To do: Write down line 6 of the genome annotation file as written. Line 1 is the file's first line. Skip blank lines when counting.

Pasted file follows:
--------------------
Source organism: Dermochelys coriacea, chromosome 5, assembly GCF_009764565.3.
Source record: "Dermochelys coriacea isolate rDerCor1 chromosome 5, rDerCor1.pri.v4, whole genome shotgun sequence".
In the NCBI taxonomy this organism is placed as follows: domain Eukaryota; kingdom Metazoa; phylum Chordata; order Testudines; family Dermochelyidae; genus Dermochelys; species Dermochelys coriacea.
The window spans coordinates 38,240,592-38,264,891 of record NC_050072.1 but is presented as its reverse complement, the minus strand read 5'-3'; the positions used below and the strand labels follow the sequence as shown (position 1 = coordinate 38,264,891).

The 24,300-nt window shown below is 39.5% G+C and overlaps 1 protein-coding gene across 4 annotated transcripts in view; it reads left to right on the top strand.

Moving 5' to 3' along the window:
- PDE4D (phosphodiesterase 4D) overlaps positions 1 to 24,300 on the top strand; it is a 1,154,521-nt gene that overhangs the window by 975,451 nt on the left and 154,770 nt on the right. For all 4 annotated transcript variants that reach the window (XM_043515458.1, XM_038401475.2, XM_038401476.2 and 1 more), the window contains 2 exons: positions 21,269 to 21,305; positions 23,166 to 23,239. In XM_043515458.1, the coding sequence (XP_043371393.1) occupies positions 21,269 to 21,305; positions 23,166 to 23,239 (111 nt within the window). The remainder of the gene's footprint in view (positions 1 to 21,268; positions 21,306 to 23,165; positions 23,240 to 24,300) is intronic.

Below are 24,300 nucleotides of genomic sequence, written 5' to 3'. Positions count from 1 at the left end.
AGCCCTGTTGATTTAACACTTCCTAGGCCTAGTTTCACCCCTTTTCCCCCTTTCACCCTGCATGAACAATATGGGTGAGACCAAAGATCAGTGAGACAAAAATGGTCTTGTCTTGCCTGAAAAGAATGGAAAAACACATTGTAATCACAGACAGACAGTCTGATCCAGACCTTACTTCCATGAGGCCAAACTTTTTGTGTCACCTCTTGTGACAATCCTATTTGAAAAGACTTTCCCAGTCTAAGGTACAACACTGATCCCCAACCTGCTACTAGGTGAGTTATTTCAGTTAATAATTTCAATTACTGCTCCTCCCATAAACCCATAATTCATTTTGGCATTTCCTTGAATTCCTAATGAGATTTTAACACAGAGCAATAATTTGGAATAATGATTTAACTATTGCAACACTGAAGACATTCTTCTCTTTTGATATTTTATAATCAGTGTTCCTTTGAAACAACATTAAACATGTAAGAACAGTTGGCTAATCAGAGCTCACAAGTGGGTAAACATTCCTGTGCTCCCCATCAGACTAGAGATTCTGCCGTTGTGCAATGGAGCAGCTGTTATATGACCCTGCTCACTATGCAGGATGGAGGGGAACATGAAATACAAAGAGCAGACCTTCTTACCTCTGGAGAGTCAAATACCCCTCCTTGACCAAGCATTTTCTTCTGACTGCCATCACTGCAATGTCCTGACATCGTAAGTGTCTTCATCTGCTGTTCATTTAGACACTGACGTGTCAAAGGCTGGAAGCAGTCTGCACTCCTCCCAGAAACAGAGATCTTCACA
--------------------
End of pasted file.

Moving 5' to 3' along the window: